Recently during a holiday break from work, I recorded and watched a STAR TREK marathon in its entirety over the course of one weekend. It got me reminiscing about the many years I've dedicated to stimulating my mind watching the genre. At the same time, I found myself really missing a lot of the old Sci-Fi Shows of years past.
While there are definitely some great Sci-Fi shows currently on television, I really do miss 90's Sci-Fi. And yes folks, we must face it.. the 90s are now retro. No matter where your Sci-Fi interests fell in the 90s, there seemed to be something for everyone. Below is a list of shows that regularly capitalized space on my old VHS tapes..
The STAR TREK Franchise
(Next Generation, Deep Space Nine and Voyager)
These three series took up a lot of my time back in the 90s. However, I wasn't initially a very big fan of the Next Generation when it first came out in 1987. I was loyal to STAR TREK the original series, and didn't understand why they wouldn't cast a younger dashing captain, that could kick butt and take names like Captain Kirk did. After a couple of seasons, I began to understand the wonder that was Jean Luc Picard, and subsequently became a bonafide STNG junkie.
The series lasted 7 seasons, with 178 episodes being produced. I was heart broken after learning that the show would not be back for an eighth season even though it had already been renewed for another year. Paramount opted to take STNG to the big screen and produced four films over the next eight years.
Deep Space Nine and Voyager got me through what would have normally been a dark time after STNG went off the air. DS9 ran from 1993 to 1999, and Voyager took me through to the 21st century as it ran from 1995 to 2001. But Star Trek wasn't the only series I was enthralled with in the 90s. My next favorite series to watch back in the day was The British Sci-Fi comedy Red Dwarf, which I have written about in detail here.
Babylon 5 (1994-1998)
As a hard core Trekkie/Trekker, I didn't warm up to this series right away. The more I watched it however, the bigger fan I became. Sadly, just as I was really getting into the series, it ended. I plan on catching up very soon, as all episodes can be viewed on the WB website.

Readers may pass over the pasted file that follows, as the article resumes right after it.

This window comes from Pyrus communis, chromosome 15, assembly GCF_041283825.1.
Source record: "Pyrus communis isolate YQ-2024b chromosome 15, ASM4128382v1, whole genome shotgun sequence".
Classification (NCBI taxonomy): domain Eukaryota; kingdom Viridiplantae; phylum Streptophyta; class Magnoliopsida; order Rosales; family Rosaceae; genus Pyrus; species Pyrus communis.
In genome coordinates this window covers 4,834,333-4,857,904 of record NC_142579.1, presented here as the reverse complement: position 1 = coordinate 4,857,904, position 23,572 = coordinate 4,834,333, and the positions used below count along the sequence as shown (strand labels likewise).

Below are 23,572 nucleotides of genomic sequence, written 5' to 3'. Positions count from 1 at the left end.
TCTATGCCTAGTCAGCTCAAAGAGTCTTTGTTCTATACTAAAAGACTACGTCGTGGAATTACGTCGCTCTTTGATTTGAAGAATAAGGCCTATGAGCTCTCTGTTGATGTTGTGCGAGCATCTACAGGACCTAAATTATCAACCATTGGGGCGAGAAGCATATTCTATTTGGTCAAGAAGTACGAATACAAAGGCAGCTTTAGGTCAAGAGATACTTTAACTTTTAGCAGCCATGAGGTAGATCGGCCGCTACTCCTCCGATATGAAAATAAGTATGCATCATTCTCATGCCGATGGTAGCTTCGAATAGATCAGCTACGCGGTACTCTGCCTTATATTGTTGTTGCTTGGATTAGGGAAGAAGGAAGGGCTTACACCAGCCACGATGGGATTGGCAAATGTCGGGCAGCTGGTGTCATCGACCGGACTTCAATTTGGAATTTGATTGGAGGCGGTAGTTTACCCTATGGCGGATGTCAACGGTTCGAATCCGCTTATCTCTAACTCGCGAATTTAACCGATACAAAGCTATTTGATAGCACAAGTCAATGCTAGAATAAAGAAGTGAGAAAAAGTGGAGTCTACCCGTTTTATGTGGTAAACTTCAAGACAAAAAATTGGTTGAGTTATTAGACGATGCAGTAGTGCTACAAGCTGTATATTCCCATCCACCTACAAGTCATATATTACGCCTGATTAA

The X-Files (1993-2002)
Wiliam Shatner created the TEK series of books and comics which later spawned this TV show. The series takes place in 2045 and focuses on "Tek," a computer-based reality drug. Ex-cop Jake Cardigan, is hired by William Shatner's character "Bascome", who is the head of a private security firm. They begin working together to help track down the Tek Lords. You can currently see every episode on IMDb
Stargate SG1 (1997-2007)
Based on the 2004 film Stargate, this show had excellent writing and quite a successful run. It also spawned two other series that I occasionally watched called; Stargate Atlantis (2004-2009) and Stargate Universe (2009-2011). Visit the official Stargate website
Earth Final Conflict (1997-2002)
This show was created by Gene Roddenberry and was produced after his death, under the direction of his wife Majel Barret-Roddenberry. In this series, a race of aliens called the Taelons come to Earth for refuge. In exchange for safe harbor, the Taelons offer up access to their technology, which actually starts making the world a much better place to live. As the series progresses, it's slowly revealed that the Taelons have ulterior motives, although it's not world domination as one might expect.